Learn from Noeleen at Career Smart 2017

Breaking Through in Today’s Workplace – Media Training Workshop with Noeleen McGrath
May 15, 2017, 6:00-7:15pm, Job Fair Studio Session 1 – Workshop 1

Register today!

 

About the Author

Noeleen McGrath is the Founder and President of McGrath Comm. They specialize in executive media training and executive presentation skills coaching. Noeleen was an award-winning television news journalist for 12 years at the network and local levels. Her years of interviewing executives convinced her to develop programs that emphasized messaging, on-camera and crisis communication skills. McGrath works primarily with executives in Fortune 500 and Fortune 1000 companies.

Website: http://mcgrathcomm.com/.

“Knowledge is knowing a tomato is a fruit. Wisdom is not putting it in a fruit salad.” – Miles Beresford Kington

by Gary Kash 

The combination of enhanced marketing knowledge and the wisdom of how to execute smartly will help you get where you want to be in 2022. Be at Brand Smart 2017.

“Too busy.” “Too many deadlines.” “I know what I need to know.” “Not enough return on my investment.” My sentiments before attending Brand Smart 2016. Wrong. What happened was I complemented my marketing arsenal with words of wisdom from the select few who had successfully navigated the roaring seas of change to make an impact. Hearing the case studies, the underlying strategies and how these were translated into superior execution that resulted in brand growth made me a smarter and better consultant.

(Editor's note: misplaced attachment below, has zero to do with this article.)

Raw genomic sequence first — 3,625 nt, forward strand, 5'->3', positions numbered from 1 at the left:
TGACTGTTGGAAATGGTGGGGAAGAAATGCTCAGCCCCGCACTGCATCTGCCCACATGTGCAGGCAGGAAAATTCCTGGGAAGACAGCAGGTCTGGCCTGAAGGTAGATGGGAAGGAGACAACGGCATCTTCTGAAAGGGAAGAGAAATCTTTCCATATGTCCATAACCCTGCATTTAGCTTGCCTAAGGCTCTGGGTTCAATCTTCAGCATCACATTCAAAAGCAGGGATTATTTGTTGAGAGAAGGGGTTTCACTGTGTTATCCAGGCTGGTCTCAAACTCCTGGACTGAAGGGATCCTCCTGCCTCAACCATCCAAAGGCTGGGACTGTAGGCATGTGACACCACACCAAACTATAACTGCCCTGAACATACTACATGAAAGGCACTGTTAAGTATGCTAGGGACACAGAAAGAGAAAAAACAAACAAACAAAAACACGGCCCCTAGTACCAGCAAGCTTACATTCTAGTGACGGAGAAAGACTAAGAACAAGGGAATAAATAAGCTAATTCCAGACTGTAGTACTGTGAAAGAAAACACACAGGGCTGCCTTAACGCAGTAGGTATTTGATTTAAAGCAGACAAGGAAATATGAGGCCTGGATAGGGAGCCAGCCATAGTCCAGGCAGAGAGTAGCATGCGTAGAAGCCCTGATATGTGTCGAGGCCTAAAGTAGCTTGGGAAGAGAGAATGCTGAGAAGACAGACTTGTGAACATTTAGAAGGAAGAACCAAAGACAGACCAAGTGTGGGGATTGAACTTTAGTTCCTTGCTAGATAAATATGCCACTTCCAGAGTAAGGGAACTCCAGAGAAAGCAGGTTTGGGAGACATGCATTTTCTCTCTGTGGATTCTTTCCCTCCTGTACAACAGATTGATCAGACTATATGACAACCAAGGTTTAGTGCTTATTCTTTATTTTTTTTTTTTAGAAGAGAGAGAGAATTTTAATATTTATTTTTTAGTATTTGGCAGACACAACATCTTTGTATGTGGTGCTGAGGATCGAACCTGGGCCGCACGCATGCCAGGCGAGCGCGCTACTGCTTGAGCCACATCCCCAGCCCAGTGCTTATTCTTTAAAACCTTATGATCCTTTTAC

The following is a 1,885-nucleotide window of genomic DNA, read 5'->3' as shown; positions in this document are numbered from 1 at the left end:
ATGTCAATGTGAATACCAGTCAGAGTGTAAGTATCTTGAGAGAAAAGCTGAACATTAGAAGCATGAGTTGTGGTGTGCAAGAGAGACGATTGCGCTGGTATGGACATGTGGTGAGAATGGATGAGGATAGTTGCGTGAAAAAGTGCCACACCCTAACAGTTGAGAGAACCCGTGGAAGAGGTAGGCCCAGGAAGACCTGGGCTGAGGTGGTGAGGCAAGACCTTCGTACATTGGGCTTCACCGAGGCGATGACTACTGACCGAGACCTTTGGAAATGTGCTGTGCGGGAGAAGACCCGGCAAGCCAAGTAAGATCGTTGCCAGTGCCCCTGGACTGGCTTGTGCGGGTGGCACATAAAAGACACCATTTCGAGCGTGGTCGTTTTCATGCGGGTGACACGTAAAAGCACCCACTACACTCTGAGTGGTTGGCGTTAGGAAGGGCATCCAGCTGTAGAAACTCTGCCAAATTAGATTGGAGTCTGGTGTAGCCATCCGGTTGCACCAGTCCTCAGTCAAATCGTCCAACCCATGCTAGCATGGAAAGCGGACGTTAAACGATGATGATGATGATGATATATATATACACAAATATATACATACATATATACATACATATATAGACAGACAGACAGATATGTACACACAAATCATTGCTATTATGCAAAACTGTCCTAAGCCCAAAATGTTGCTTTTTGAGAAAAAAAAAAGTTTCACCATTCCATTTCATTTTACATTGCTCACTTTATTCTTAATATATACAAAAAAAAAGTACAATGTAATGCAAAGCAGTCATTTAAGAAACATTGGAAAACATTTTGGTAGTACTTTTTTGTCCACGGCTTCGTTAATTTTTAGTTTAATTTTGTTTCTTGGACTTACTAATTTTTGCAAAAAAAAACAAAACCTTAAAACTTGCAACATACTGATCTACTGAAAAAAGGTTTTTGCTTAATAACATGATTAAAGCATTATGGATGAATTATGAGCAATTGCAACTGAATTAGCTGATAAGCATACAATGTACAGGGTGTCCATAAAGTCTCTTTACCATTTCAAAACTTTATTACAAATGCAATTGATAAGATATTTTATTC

Critically, I heard the same story from younger as well as more seasoned marketing professionals as we shared war stories, lies and cocktails. We learned. We grew. We got smarter. We were going to be better. It made me want to give back.

And, so I shall.

This year I will share a presentation in which I provide a new perspective on the critical importance of a powerful, emotional, positioning platform. And, you will have a blueprint so you can develop your own platform; one that connects consumers to your brand. Correct, it is not about connecting your brand to consumers; rather, having people wanting to connect with you.

Knowledge and wisdom gleaned in a single day from some of the best marketing minds in the world. Not a bad ROI. And, there may even be a fruit salad.

 

Brand Smart 2017

“The New Brand Journey: A Day of Master Classes”

April 27, 2017, 7:30am – 5:00pm

Gleacher Center at University of Chicago, 450 N Cityfront Plaza Dr, Chicago, IL 60611 

REGISTER NOW

 

ABOUT THE AUTHOR

Gary Kash’s experience spans consulting, brand marketing, advertising and marketing research. As President of Insights in Marketing, his counsel was sought by companies like MillerCoors, CDW, Gerber, General Mills, Liberty Mutual, Pepsico and S.C. Johnson. Gary’s ability to guide and counsel others has resulted in him being mentor to many and a sought-after speaker. Recently retired from corporate America, Gary now leverages his wealth of successful consulting experiences to help businesses of all sizes and industries prosper. You can email him gary@gkmarketinginsights.com or reach him at: 847-217-4500.